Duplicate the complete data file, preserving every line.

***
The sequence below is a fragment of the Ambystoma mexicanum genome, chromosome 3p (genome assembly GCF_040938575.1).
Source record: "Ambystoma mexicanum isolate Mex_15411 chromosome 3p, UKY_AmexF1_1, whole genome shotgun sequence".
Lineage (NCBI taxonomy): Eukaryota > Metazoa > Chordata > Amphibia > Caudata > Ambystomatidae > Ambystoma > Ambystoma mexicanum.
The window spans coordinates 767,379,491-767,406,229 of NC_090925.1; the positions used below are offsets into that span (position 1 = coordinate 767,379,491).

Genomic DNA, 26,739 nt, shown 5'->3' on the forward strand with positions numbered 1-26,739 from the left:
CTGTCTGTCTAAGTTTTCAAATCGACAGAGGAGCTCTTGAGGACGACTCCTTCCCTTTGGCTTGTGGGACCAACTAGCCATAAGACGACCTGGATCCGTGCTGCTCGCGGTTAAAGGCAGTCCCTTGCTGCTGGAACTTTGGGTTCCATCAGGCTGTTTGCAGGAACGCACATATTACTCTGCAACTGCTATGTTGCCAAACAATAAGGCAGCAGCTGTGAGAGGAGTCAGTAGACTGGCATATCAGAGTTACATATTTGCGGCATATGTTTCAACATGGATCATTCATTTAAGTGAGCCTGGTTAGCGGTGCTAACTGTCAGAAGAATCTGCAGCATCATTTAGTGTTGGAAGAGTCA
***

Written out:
The sequence below is a fragment of the Ambystoma mexicanum genome, chromosome 3p (genome assembly GCF_040938575.1).
Source record: "Ambystoma mexicanum isolate Mex_15411 chromosome 3p, UKY_AmexF1_1, whole genome shotgun sequence".
Lineage (NCBI taxonomy): Eukaryota > Metazoa > Chordata > Amphibia > Caudata > Ambystomatidae > Ambystoma > Ambystoma mexicanum.
The window spans coordinates 767,379,491-767,406,229 of NC_090925.1; the positions used below are offsets into that span (position 1 = coordinate 767,379,491).

Genomic DNA, 26,739 nt, shown 5'->3' on the forward strand with positions numbered 1-26,739 from the left:
CTGTCTGTCTAAGTTTTCAAATCGACAGAGGAGCTCTTGAGGACGACTCCTTCCCTTTGGCTTGTGGGACCAACTAGCCATAAGACGACCTGGATCCGTGCTGCTCGCGGTTAAAGGCAGTCCCTTGCTGCTGGAACTTTGGGTTCCATCAGGCTGTTTGCAGGAACGCACATATTACTCTGCAACTGCTATGTTGCCAAACAATAAGGCAGCAGCTGTGAGAGGAGTCAGTAGACTGGCATATCAGAGTTACATATTTGCGGCATATGTTTCAACATGGATCATTCATTTAAGTGAGCCTGGTTAGCGGTGCTAACTGTCAGAAGAATCTGCAGCATCATTTAGTGTTGGAAGAGTCA